Some 15 Civil Society Organisations, CSOs are demanding a suspension of the Agyapa Royalties deal.
According to them, the deal should be suspended until all necessary documents have been disclosed.
They are concerned about what they describe as a lack of openness and transparency that has characterised the transaction.
The group under the banner name ‘Alliance of CSOs working on Extractives, Anti-Corruption and Good Governance’ are calling for a multi-stakeholder conference to re-look at the deal.
“Just last week, we sighted a call for an expression of interest placed in the Daily Graphic inviting prospective consultants for the development of a strategic plan for the Minerals Income Investment Fund (MIIF).
“While we welcome the open and transparent process for selection relative to this particular assignment, we have no evidence of the same openness in the creation of the Special Purpose Vehicle in the Agyapa deal and the appointment of its directors”, Dr. Steve Manteaw, the Communications Director of Integrated Social Development Centre (ISODEC) said on behalf of the group.
At a press briefing held in Accra Tuesday, the CSOs also alleged that although efforts are being made to justify the deal by the governing government, some political appointees, and the MIIF Secretariat, numerous concerns are yet to be addressed.
“We acknowledge that post mortem attempts are being made to engage the public by the MIIF secretariat to provide answers to some questions Ghanaians have on the Agyapa transactions.
“This, in fact, underscores the point that prior engagement would have better served the national interest.
“But regardless of the attempt to clarify some concerns, significant questions remain unanswered. Are the managers and directors of Agyapa not politically exposed people? And were they not selected through an uncompetitive process?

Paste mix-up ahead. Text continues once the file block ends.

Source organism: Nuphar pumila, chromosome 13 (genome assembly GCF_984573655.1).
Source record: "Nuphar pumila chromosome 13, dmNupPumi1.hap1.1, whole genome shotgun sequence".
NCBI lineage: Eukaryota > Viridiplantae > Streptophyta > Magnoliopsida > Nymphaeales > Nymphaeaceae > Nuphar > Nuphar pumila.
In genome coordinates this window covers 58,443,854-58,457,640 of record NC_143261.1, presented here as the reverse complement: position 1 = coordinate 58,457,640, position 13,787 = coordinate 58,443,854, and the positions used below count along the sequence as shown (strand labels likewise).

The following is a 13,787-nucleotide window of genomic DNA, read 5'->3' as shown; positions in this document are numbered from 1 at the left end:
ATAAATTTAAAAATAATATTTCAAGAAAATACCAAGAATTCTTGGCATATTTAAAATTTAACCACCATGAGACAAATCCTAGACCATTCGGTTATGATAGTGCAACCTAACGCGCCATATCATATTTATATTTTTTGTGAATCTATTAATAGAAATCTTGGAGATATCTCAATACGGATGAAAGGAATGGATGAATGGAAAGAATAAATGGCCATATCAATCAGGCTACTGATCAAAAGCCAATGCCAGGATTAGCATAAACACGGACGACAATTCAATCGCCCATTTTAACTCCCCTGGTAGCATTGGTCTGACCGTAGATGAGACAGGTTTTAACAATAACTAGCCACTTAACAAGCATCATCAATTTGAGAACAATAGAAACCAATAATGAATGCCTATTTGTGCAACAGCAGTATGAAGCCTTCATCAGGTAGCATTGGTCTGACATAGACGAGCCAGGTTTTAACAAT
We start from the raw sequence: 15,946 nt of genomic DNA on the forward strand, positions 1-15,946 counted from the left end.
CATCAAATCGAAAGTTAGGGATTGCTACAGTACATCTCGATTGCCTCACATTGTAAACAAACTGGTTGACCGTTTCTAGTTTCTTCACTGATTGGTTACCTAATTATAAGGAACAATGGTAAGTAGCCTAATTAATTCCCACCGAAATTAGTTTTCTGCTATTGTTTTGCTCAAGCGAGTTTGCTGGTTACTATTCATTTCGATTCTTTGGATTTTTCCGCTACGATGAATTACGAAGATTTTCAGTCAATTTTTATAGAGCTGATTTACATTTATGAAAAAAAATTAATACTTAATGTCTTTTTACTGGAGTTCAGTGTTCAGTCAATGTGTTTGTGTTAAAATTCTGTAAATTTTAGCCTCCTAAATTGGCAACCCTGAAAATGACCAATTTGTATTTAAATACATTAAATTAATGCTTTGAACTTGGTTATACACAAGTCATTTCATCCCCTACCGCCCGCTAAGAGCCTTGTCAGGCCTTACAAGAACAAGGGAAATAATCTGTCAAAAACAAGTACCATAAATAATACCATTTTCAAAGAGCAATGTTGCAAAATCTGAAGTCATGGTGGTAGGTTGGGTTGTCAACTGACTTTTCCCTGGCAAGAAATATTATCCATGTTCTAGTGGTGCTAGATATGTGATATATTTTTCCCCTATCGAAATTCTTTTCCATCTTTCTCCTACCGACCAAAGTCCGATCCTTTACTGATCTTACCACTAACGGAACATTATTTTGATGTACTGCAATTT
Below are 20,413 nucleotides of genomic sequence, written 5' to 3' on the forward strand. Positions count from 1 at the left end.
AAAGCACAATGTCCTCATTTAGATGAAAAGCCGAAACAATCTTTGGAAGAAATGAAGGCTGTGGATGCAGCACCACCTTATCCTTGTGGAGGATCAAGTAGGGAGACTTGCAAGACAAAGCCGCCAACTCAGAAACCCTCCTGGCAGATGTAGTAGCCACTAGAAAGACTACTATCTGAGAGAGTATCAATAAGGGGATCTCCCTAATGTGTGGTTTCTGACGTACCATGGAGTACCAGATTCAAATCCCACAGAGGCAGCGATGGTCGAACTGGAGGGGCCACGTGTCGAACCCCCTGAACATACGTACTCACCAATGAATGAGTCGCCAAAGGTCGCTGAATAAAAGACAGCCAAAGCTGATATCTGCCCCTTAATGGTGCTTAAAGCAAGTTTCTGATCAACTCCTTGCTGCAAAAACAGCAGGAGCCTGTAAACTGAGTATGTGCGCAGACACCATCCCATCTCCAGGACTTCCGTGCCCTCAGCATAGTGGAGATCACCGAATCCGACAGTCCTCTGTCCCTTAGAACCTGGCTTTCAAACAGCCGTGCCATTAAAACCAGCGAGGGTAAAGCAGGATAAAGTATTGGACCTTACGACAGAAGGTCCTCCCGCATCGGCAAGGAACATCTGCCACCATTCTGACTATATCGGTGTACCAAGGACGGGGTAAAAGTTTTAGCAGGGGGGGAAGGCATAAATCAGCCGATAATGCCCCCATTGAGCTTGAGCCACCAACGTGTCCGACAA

“Again, it beats our imagination as to why an entity without a corporate strategy and approved funding plans will proceed to raise one billion dollars and give $500 million to the government in such an indecent deal especially when there is no known emergency to warrant such rush,” Dr Manteaw said.
The Chairman of the Finance Committee of Parliament Mark Asibbey-Yeboah has defended the change of name by Agyapa Royalties limited from Asaase royalties.
According to him, there is nothing wrong with the change of name.
The New Juaben South MP said the parliamentary committee asked owners of the company to change the name because there were too many other companies with similar name.
“So when it came to parliament, we decided to change the name. The decision to change the name from Asaase to Agyapa Royalties Limited was because there were so many mining companies with same name at the Registrar-General’s office,” he said.
He also dismissed the Minority’s basis for boycotting the passage of the deal.
“The Agyapa company is not 100% owned by the shareholders. Government of Ghana still holds 51%. We have seen so many things that didn’t have the blessing of the minority. It’s an election year and you don’t expect them to applaud gov’t for putting together such a beautiful deal”.
Parliament passed the Minerals Income Investment Fund Act 2018.
The act establishes the Minerals Income Investment Fund to manage the equity interests of Ghana in mining companies, and receive royalties on behalf of government.
The fund is supposed to manage and invest these royalties and revenue from equities for higher returns for the benefit of the country. The law allows the fund to establish Special Purpose Vehicles (SPVs) to use for the appropriate investments. Last month, government introduced an amendment to the act to ensure that the SPVs have unfettered independence.
The minerals royalties investment agreement between the government of Ghana and Minerals Income Investment Fund, Agyapa Royalties Limited and ARG Royalties Ghana Limited is concerning Gold Royalties Monetisation Transaction under the Minerals Income Investment Fund Act, 2018 (Act 978).
The arrangement will immediately make available US$500 million once executed and the remaining half later.